Jack Nunge's sophomore season is over after just five games

Jack Nunge (left), Luka Garza (middle) and Ryan Kriener at media day in October.

By Pat Harty

IOWA CITY, Iowa - You could just tell from what was said by his head coach, and by his teammates, after Sunday’s victory over Cal Poly that Jack Nunge’s injury was serious.

It wasn't just what Fran McCaffery said about Nunge's injury that made you fear the worst, but also how he said it with such a gloomy tone.

And with it being a knee injury, you feared that it could be the dreaded ACL tear, and that sobering news was confirmed on Monday.

The 6-foot-11 Nunge will miss the rest of the season after having been redshirted last season.

So Nunge will have missed almost two entire seasons back-to-back by the time he recovers from the injury, which occurred in the first half of Iowa’s 85-59 victory over Cal Poly.

“All of us feel for Jack,” Iowa coach Fran McCaffery said in a release. “This is an unfortunate setback for a young man who spent countless hours in the gym and weight room last year preparing for this season. Jack has the full support of his teammates and coaches during his recovery.”

Nunge started the first five games at power forward, and after having struggled in the first two game, he scored 14 and 11 points, respectively, in victories over Oral Roberts and North Florida.

The Newburgh, Ind., native was just starting to find his way as one of Iowa’s key contributors, and in the time it takes to blink your eyes, his season is over.

You feel for Nunge as a third-year sophomore because he worked so hard during the past year so he could play in big games like the one coming up on Thursday against Texas Tech in the Las Vegas Invitational in Las Vegas.

The countless hours Nunge has spent gaining strength and improving his skills has gone unrewarded for the most part. And now he faces a grueling, and what is for sure to be at times, a lonely recovery process, because so much of the rehabilitation will take place away from his teammates.

The good news is that an ACL tear, while always serious, usually isn’t a career-ending injury anymore.

Nunge will have top-notch medical care, and a sound recovery plan, so he is in good hands.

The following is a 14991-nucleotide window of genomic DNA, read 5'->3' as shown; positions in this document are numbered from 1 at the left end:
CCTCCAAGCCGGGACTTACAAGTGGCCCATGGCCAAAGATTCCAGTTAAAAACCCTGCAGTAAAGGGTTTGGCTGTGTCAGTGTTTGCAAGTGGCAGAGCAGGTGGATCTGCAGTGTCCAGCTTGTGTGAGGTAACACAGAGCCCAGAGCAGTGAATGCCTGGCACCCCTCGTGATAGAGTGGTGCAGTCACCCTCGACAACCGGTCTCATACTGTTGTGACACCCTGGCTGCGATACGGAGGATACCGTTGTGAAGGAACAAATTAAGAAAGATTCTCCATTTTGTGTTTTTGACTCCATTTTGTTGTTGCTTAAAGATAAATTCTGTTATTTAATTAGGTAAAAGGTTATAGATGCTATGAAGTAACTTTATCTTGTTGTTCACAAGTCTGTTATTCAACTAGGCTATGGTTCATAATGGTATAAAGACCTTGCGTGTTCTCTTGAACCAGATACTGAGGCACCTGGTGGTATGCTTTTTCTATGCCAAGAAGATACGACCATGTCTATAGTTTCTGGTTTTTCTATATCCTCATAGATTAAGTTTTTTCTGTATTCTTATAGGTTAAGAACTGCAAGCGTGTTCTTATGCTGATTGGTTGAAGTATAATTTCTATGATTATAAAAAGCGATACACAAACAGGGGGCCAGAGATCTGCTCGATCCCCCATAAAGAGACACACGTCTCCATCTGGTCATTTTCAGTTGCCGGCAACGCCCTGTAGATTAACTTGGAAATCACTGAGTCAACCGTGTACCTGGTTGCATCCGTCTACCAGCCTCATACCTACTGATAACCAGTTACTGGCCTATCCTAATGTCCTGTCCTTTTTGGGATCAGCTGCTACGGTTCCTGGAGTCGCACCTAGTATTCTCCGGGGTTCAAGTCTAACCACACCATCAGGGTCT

It’s just tough to see a young man’s dream get put on hold for something that was beyond his control.

Injuries don’t discriminate and they rarely give any warning when they’re about to happen.

As for what Nunge’s injury means to the team, well, it’s not good, especially with the uncertainty surrounding the playing status of senior point guard Jordan Bohannon and freshman forward Patrick McCaffery, who is Fran McCaffery's son.

Bohannon had hip surgery in late May and then missed the Cal Poly game because he was real sore according to Fran McCaffery, while Patrick McCaffery is dealing with the residual effects from having had a malignant tumor removed from his thyroid almost five years ago.

Bohannon is deciding whether to play this season or take a redshirt. He could play in 10 games during the first semester without exhausting his eligibility for next season.

Without Nunge and the 6-9 Patrick McCaffery, Iowa’s frontline loses both depth and size.

Senior forward Ryan Kriener and junior forward Cordell Pemsl will compete for the minutes that are now available without Nunge, and how they both handle it could go a long way in determining Iowa’s success.

Junior center Luka Garza is off to a great start, scoring at least 14 points in each of the first five games, but he can’t do it alone.

He and Nunge give Iowa a legitimate twin towers, with Garza also listed at 6-11, and they were just starting to get a feel for each other on the court.

Iowa now enters into a brutal seven-game stretch where even with a healthy roster, it would be a formidable challenge.

But without Nunge, and with Bohannon and Patrick McCaffery apparently day-to-day, the next seven games could cause some major damage to Iowa's record.